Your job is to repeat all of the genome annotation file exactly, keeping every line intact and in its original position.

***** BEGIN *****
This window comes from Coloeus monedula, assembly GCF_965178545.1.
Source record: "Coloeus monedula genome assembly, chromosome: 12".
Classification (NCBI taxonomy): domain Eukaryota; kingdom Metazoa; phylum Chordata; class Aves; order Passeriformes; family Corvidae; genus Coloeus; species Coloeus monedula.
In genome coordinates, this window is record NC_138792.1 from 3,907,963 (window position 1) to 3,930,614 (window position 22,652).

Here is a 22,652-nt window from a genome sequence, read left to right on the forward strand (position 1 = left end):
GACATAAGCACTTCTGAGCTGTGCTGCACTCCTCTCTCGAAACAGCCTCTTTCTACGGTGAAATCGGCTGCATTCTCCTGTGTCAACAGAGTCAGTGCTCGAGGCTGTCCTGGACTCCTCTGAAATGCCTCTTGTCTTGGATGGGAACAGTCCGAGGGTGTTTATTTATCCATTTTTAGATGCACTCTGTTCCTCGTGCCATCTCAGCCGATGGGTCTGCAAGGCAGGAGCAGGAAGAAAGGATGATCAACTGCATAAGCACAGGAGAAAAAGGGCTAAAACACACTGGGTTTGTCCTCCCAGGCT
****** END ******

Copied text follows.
This window comes from Coloeus monedula, assembly GCF_965178545.1.
Source record: "Coloeus monedula genome assembly, chromosome: 12".
Classification (NCBI taxonomy): domain Eukaryota; kingdom Metazoa; phylum Chordata; class Aves; order Passeriformes; family Corvidae; genus Coloeus; species Coloeus monedula.
In genome coordinates, this window is record NC_138792.1 from 3,907,963 (window position 1) to 3,930,614 (window position 22,652).

Here is a 22,652-nt window from a genome sequence, read left to right on the forward strand (position 1 = left end):
GACATAAGCACTTCTGAGCTGTGCTGCACTCCTCTCTCGAAACAGCCTCTTTCTACGGTGAAATCGGCTGCATTCTCCTGTGTCAACAGAGTCAGTGCTCGAGGCTGTCCTGGACTCCTCTGAAATGCCTCTTGTCTTGGATGGGAACAGTCCGAGGGTGTTTATTTATCCATTTTTAGATGCACTCTGTTCCTCGTGCCATCTCAGCCGATGGGTCTGCAAGGCAGGAGCAGGAAGAAAGGATGATCAACTGCATAAGCACAGGAGAAAAAGGGCTAAAACACACTGGGTTTGTCCTCCCAGGCT